Ever wondered how Chinatown got started in San Francisco?
Let’s take a short trip back in time...
...dating back to the mid 1840’s, when following the defeat by Britain in the first Opium War, a series of natural catastrophes occurred across China resulting in famine, peasant uprisings and rebellions.
So... when the news of gold and opportunity in far away America reached China, many Chinese seized the opportunity to seek their fortune.
Unfortunately... when they arrived, the Chinese were met with mixed feelings by Californians.
And to make matters worse... the U.S. government passed legislation making it impossible for Chinese immigrants to own land or to file mining claims - passing a law taxing all foreign miners.
However... their strong work ethic proved useful in the gold mines and in helping to build the Transcontinental Railroad.
But... after the gold rush peaked and the railroad completed in 1869 - some twenty thousand Chinese suddenly found themselves... out of work.
Racial discrimination and repressive legislation drove them from any traditional ways of earning a living... to the sanctuary of the neighborhood that became known as Chinatown.
Their farm laboring skills produced superior assortments of rice, oranges, apples, cherries and peaches.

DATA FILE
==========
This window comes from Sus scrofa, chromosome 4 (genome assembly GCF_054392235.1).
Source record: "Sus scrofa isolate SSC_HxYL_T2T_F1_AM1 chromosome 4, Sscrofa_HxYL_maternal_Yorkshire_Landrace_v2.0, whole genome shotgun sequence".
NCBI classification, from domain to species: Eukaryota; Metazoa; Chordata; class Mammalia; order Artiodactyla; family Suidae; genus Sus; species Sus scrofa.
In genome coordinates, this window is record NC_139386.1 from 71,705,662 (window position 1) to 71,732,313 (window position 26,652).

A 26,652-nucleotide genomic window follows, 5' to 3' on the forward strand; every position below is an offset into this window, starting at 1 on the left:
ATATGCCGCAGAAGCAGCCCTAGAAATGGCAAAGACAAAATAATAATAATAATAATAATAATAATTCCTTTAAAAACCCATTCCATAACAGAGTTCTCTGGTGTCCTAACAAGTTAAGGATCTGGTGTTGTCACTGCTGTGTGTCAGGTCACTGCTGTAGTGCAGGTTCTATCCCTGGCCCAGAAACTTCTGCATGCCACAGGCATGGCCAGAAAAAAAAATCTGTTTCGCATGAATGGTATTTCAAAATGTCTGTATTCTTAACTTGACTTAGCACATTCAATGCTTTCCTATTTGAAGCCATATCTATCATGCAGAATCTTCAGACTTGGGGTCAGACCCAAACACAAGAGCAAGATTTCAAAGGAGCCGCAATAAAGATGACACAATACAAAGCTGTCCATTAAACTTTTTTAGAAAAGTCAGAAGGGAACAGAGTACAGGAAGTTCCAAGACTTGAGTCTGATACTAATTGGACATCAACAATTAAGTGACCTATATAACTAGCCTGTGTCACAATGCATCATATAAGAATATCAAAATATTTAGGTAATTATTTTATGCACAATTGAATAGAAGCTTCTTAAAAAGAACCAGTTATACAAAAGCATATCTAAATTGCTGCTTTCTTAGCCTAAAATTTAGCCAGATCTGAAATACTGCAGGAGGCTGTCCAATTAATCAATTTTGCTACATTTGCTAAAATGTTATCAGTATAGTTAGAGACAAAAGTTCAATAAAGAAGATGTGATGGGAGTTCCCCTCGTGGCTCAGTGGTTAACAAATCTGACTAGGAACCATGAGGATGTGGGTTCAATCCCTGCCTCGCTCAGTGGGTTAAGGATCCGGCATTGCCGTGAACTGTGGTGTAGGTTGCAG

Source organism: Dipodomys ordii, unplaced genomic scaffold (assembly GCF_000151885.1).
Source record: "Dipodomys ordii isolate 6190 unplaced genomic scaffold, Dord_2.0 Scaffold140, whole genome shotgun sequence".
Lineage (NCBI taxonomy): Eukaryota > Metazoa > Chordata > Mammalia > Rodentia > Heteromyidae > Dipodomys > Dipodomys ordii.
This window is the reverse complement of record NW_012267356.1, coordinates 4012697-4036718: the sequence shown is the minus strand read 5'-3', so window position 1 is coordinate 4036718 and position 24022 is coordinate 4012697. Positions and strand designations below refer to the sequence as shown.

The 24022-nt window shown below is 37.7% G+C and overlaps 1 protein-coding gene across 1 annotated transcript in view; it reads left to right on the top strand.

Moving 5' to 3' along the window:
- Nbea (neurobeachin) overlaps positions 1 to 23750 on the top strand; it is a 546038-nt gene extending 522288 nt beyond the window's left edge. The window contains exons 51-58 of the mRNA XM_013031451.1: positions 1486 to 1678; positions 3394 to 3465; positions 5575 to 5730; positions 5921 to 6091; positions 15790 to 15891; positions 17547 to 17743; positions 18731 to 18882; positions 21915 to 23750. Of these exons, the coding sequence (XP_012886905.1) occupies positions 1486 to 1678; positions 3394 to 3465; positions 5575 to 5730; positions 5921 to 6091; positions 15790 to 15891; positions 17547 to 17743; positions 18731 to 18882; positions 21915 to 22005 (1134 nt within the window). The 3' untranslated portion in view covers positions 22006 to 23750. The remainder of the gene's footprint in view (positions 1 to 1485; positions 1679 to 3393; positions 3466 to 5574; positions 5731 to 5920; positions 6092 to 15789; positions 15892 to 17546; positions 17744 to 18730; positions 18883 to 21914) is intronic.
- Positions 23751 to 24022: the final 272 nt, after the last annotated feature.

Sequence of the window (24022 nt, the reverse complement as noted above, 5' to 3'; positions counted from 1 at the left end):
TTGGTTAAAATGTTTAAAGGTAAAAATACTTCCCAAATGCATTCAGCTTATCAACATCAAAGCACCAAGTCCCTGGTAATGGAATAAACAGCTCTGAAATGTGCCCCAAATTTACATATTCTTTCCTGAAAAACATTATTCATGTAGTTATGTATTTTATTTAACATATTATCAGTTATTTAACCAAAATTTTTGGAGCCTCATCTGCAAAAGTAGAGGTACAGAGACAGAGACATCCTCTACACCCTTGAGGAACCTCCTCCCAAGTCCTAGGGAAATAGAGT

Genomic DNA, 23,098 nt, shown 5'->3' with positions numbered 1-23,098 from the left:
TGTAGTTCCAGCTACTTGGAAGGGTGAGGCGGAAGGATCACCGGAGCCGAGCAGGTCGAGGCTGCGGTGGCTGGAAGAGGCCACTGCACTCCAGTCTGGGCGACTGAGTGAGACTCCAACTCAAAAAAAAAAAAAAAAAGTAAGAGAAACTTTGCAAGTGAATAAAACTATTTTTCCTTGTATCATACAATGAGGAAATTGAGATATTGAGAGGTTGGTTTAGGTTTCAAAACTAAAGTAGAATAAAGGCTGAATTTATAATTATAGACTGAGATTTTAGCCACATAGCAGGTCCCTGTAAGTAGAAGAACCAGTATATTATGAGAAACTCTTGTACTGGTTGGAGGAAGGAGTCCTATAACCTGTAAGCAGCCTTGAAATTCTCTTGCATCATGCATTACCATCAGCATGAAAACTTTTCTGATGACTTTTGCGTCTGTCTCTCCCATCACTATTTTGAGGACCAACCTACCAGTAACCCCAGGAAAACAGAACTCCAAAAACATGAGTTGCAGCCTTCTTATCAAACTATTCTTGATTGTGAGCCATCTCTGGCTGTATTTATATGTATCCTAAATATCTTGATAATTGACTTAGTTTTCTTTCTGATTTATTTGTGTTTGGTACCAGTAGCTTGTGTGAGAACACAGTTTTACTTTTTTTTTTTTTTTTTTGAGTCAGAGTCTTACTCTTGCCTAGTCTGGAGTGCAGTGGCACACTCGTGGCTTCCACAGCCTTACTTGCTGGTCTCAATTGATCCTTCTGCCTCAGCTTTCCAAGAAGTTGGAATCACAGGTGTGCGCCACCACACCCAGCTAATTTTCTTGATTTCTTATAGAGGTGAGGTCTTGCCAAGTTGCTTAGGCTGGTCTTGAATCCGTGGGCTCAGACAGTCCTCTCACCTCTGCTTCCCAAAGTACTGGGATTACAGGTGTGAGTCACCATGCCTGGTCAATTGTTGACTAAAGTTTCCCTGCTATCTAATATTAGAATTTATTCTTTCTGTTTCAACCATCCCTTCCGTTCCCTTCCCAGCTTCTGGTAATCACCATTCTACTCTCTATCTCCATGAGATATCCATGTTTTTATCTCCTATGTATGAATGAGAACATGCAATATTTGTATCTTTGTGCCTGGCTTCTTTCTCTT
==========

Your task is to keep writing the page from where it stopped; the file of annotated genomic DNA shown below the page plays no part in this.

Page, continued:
So... in order to survive, the Chinese worked hard to meet the basic needs of the community by providing domestic services to the white families.
They developed and successfully ran laundry businesses, restaurant businesses, fishing and shrimping industries, and leather goods manufacturing.
...in San Francisco, Chinatown - the oldest in North America - is the quickest trip you will ever make to Hong Kong's present and past without actually traveling to Asia.
It’s a story of a neighborhood... an American neighborhood... an old neighborhood... and an immigrant neighborhood... where the old country still lives inside the new one.
Two neighborhoods in one... it’s located in the heart of the city - surrounded by...
Dragon’s Gate - at the intersection of Grant & Bush Avenue... leads to the tourist-thronged Chinatown... overflowing with antique stores... souvenir shops... and restaurants.
Stepping through the gateway - guarded by lion-statue sentinels - is like walking into a whole new world. The street is lined with dragon-entwined lamp posts and calligraphy street signs.
Shops are filled with food... herbs... porcelains... furniture... fabrics... and trinkets from China, Hong Kong, and Taiwan.
The other neighborhood - on Stockton Street... draws locals and mirrors the streets of Hong Kong... with fish markets... produce stands... and dim sum shops.
The area’s real flavor stretches beyond the two thoroughfares... onto side streets and alleys filled with herb shops, trading companies, and temples.
One such colorful side street to explore is... Waverly Place - known as the street of painted balconies. It’s a picturesque lane of herb shops and colorful banners.
It’s also the location of the oldest Chinese temple in the United States... the Tien Hou Temple - founded in 1852.
Climbing to the balcony of the temple on the fourth-floor you’ll discover lotus-shaped metal lanterns... incense pots... shrines... and more.
Drop by and pay your respects. Entry is free... but it's customary to leave an offering for temple upkeep.
Another stop worth your time is at Old St. Mary’s Cathedral on California Street. It largely served the Irish congregation from 1854 to 1891. And... it’s California’s first church.